Construction in a Leshem, a new neighborhood of the Alei Zahav settlement.
(photo credit: TOVAH LAZAROFF)
Housing starts in West Bank settlements leaped by 26 percent in 2015 over the previous year, according to the Central Bureau of Statistics.
The CBS released its quarterly report on Wednesday. The United Nations Human Rights Council is set to vote Thursday on a resolution condemning Jewish building over the 1949 armistice lines, calling on Israel to halt such activity.
The CBS data were part of an overall report that showed that starts rose by 3.9% and completions fell by 2.8%, while completions in the settlements rose by 25%.
In real numbers, ground was broken for 1,913 settler homes in 2015 compared with 1,516 units in 2014.
Similarly, work on 2,033 homes was finished in 2015 compared to 1,615 that were completed in the previous year.
Right-wing politicians have complained in the last year about a de facto freeze in buildings within the West Bank settlement blocs.
The CBS does not break down its data by settlement, but does provide statistics on the five largest Jewish communities in Judea and Samaria: Modi’in Illit, Beitar Illit, Ma’aleh Adumim, Givat Ze’ev and Ariel.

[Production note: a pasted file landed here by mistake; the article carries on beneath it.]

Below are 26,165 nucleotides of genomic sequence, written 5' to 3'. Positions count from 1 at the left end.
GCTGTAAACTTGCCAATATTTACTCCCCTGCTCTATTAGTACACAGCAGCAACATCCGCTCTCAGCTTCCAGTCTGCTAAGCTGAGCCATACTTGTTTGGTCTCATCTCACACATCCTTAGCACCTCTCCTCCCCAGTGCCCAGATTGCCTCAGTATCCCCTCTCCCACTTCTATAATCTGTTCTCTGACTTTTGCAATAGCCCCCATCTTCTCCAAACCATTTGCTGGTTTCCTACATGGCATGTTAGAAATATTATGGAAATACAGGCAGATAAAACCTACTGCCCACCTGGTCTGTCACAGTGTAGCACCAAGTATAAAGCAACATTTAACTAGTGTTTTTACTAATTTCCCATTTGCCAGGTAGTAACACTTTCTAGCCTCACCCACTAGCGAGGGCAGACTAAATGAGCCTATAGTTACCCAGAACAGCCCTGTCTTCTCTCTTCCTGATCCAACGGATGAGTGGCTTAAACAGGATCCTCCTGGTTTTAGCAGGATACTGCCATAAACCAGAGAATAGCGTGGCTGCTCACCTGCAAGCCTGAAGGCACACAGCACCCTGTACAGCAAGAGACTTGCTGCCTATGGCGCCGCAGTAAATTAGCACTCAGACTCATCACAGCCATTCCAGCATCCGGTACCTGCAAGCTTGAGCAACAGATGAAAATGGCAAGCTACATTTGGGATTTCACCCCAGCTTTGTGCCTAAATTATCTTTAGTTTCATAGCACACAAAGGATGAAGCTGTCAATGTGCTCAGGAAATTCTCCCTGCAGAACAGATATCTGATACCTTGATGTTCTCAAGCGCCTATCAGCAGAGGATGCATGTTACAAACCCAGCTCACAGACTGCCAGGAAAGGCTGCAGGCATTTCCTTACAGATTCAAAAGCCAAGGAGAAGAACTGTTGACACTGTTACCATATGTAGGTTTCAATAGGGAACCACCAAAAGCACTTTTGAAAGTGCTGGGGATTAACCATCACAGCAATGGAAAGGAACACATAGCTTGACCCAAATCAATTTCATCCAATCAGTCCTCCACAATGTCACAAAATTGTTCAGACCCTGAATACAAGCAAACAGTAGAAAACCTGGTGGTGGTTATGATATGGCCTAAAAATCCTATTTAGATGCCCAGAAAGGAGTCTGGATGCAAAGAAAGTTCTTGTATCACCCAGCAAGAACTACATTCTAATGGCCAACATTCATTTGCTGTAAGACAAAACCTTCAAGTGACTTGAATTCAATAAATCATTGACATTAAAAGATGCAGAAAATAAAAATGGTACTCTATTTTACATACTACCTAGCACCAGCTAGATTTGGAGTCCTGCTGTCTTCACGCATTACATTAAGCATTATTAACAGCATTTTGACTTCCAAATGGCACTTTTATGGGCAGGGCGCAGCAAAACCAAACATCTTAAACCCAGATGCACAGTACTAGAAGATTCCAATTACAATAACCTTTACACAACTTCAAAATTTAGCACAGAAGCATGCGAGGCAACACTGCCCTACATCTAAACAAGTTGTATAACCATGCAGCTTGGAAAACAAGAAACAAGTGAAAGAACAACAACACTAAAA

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Historically, building in these five settlements has often made up over 50% of all such West Bank Jewish building, but since Netanyahu entered office in 2009, construction in those five communities has dropped.
CBS data showed, however, that the spike in building last year was due in large part to increased construction in the five communities, which made up 48% of the starts and 55% of the completions.
The city of Ariel, which has typically lagged behind when it comes to building, had the highest number of completions in 2015, with 566 finished homes, followed by 181 in the Ma’aleh Adumim.
The largest number of starts was in Ma’aleh Adumim, where ground was broken for 246 homes, followed by 216 units in Ariel.
The CBS data were limited to Judea and Samaria and did not include Jewish building in east Jerusalem.
Separately, the Civil Administration adjusted the borders of the Eli settlement based on new information it obtained through an ongoing study into land status in the Area C of the West Bank.
As a result of the new map, 61.2 hectares (153 acres) of property were declared to be state land included within the boundaries of the settlement and 54.1 hectares were excluded from the settlement. As a result, the land within the settlement’s boundaries grew by 7.1 hectares.
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